Well, I keep reading that I should be on site at the blue hour, or the golden hour, with my tripod, and set up my shots with care, and take my time, and do multiple shots till I get everything just right... Hubby wanted a road trip, 5 days round trip for a 3 day visit with people I don't know, mostly on the interstate, no time for side trips, usually no place to even pull off. To keep a decent attitude, I was going to have to make this about the journey, and stuck in a car that meant pictures through the windows while moving. I got a lot of lousy, boring, blurry, shots with reflections from the window glass and spots created by squashed bugs on the windshield.
I also got a funny shot of Hubby washing those bugs off the windshield in Illinois. There was a really cool wind farm in Garrett County, a collection of old cars somewhere in the Ozarks. There was a perfect rose in a tiny garden at a roadside restaurant in Missouri. An amazing steel railroad bridge in Louisville, still in use after 100 years, and another over the Wabash river that had at some point collapsed into the river. We got stuck in traffic in St Louis, and Hubby inched forward so I could roll down the window to take a clear, stationary shot of the Gateway Arch from the highway. Some sort of huge, abstract art in Indianapolis; possibly it was more comprehensible from where it was intended to be viewed, but from the highway it was wonderfully alien and bizarre.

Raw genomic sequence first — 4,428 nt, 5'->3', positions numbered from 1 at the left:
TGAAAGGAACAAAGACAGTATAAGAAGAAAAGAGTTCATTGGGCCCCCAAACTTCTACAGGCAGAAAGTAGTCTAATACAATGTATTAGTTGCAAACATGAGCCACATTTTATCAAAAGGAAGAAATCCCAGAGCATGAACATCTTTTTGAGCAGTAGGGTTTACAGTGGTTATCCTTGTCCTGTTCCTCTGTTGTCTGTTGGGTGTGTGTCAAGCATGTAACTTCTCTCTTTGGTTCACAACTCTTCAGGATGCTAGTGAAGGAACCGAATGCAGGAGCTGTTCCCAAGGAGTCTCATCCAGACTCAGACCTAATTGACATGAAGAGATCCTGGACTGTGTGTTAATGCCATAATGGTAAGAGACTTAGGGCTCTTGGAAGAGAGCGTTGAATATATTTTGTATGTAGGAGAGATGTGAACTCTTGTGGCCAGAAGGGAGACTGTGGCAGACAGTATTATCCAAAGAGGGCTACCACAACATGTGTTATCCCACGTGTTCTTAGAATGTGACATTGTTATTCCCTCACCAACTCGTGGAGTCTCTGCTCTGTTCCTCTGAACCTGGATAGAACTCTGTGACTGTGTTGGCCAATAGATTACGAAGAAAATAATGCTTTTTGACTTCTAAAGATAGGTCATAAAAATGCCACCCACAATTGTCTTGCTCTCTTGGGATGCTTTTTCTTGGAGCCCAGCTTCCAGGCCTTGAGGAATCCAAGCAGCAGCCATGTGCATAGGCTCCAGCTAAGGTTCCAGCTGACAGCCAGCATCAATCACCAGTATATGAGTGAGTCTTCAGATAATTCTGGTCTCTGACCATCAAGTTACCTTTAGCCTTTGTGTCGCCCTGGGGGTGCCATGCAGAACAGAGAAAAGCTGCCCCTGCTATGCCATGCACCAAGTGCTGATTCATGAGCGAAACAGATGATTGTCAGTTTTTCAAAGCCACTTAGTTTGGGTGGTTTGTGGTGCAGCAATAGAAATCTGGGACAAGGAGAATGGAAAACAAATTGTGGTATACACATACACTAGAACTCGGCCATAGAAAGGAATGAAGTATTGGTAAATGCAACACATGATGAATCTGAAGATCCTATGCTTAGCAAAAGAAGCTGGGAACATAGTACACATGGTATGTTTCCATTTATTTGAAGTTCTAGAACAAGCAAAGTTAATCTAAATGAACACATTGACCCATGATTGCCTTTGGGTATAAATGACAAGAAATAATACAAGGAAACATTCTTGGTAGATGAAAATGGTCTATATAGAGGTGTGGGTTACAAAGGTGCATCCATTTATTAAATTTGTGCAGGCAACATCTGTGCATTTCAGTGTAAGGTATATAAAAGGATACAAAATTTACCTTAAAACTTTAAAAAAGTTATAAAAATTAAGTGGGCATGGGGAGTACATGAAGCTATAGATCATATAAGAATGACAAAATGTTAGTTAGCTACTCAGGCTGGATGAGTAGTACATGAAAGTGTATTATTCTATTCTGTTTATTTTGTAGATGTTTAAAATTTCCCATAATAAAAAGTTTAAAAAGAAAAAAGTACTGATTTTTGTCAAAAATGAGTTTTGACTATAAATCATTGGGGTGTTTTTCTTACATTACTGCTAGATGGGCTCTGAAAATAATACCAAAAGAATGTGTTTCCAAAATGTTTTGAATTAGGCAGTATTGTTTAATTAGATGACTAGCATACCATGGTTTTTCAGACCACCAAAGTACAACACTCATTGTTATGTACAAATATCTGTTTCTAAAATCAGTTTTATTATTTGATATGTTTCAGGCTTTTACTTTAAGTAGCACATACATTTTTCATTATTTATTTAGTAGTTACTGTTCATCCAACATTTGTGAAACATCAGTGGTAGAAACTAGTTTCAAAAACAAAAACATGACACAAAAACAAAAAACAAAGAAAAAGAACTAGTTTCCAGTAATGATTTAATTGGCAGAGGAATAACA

It entertained me during the long car ride, and once I deleted the duds, I was left with a photo travelogue to remember our trip. (Next time I'll take better notes. Was this river the Ohio, or the Kanawha?) Maybe not fine photography, but well worth doing. Given the opportunity, I promise myself I will go out at the crack of dawn, toting my tripod, but in my pursuit of that best possible photograph, I plan to remember that it's worth taking some lousy pictures, so long as I enjoy the journey.